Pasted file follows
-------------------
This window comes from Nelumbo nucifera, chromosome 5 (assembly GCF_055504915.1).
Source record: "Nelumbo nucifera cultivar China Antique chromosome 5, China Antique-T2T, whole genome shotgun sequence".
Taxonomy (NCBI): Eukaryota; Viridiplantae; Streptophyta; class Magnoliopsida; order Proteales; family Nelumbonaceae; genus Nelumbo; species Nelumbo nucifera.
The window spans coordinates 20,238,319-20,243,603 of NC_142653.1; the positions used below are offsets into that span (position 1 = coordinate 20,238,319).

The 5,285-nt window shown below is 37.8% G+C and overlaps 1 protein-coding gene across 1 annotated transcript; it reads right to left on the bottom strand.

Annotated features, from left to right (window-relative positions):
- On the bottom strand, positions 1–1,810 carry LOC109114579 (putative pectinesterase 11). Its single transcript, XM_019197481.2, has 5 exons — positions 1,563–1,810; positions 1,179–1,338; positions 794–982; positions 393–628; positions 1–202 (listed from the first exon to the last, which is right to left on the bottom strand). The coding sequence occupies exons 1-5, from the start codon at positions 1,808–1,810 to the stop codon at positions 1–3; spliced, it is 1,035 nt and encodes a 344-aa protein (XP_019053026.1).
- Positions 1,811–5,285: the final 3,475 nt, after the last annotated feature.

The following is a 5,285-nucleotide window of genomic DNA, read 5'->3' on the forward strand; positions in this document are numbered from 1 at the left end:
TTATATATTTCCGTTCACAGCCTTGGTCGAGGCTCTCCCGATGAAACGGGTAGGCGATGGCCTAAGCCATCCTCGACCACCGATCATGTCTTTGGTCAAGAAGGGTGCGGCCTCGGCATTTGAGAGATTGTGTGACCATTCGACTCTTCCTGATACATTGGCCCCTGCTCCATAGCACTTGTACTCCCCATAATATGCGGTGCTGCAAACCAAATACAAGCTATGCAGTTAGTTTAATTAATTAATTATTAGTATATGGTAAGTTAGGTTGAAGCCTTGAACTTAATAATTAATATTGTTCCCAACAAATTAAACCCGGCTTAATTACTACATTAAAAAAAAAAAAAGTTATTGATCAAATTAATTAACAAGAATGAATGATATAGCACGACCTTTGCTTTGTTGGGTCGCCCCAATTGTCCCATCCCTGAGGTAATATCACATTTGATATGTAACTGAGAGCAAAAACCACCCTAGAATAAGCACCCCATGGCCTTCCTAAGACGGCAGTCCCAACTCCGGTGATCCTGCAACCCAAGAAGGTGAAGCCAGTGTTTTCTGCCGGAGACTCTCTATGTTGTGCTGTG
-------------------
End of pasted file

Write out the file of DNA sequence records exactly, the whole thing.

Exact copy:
This window comes from Nelumbo nucifera, chromosome 5 (assembly GCF_055504915.1).
Source record: "Nelumbo nucifera cultivar China Antique chromosome 5, China Antique-T2T, whole genome shotgun sequence".
Taxonomy (NCBI): Eukaryota; Viridiplantae; Streptophyta; class Magnoliopsida; order Proteales; family Nelumbonaceae; genus Nelumbo; species Nelumbo nucifera.
The window spans coordinates 20,238,319-20,243,603 of NC_142653.1; the positions used below are offsets into that span (position 1 = coordinate 20,238,319).

The 5,285-nt window shown below is 37.8% G+C and overlaps 1 protein-coding gene across 1 annotated transcript; it reads right to left on the bottom strand.

Annotated features, from left to right (window-relative positions):
- On the bottom strand, positions 1–1,810 carry LOC109114579 (putative pectinesterase 11). Its single transcript, XM_019197481.2, has 5 exons — positions 1,563–1,810; positions 1,179–1,338; positions 794–982; positions 393–628; positions 1–202 (listed from the first exon to the last, which is right to left on the bottom strand). The coding sequence occupies exons 1-5, from the start codon at positions 1,808–1,810 to the stop codon at positions 1–3; spliced, it is 1,035 nt and encodes a 344-aa protein (XP_019053026.1).
- Positions 1,811–5,285: the final 3,475 nt, after the last annotated feature.

The following is a 5,285-nucleotide window of genomic DNA, read 5'->3' on the forward strand; positions in this document are numbered from 1 at the left end:
TTATATATTTCCGTTCACAGCCTTGGTCGAGGCTCTCCCGATGAAACGGGTAGGCGATGGCCTAAGCCATCCTCGACCACCGATCATGTCTTTGGTCAAGAAGGGTGCGGCCTCGGCATTTGAGAGATTGTGTGACCATTCGACTCTTCCTGATACATTGGCCCCTGCTCCATAGCACTTGTACTCCCCATAATATGCGGTGCTGCAAACCAAATACAAGCTATGCAGTTAGTTTAATTAATTAATTATTAGTATATGGTAAGTTAGGTTGAAGCCTTGAACTTAATAATTAATATTGTTCCCAACAAATTAAACCCGGCTTAATTACTACATTAAAAAAAAAAAAAGTTATTGATCAAATTAATTAACAAGAATGAATGATATAGCACGACCTTTGCTTTGTTGGGTCGCCCCAATTGTCCCATCCCTGAGGTAATATCACATTTGATATGTAACTGAGAGCAAAAACCACCCTAGAATAAGCACCCCATGGCCTTCCTAAGACGGCAGTCCCAACTCCGGTGATCCTGCAACCCAAGAAGGTGAAGCCAGTGTTTTCTGCCGGAGACTCTCTATGTTGTGCTGTG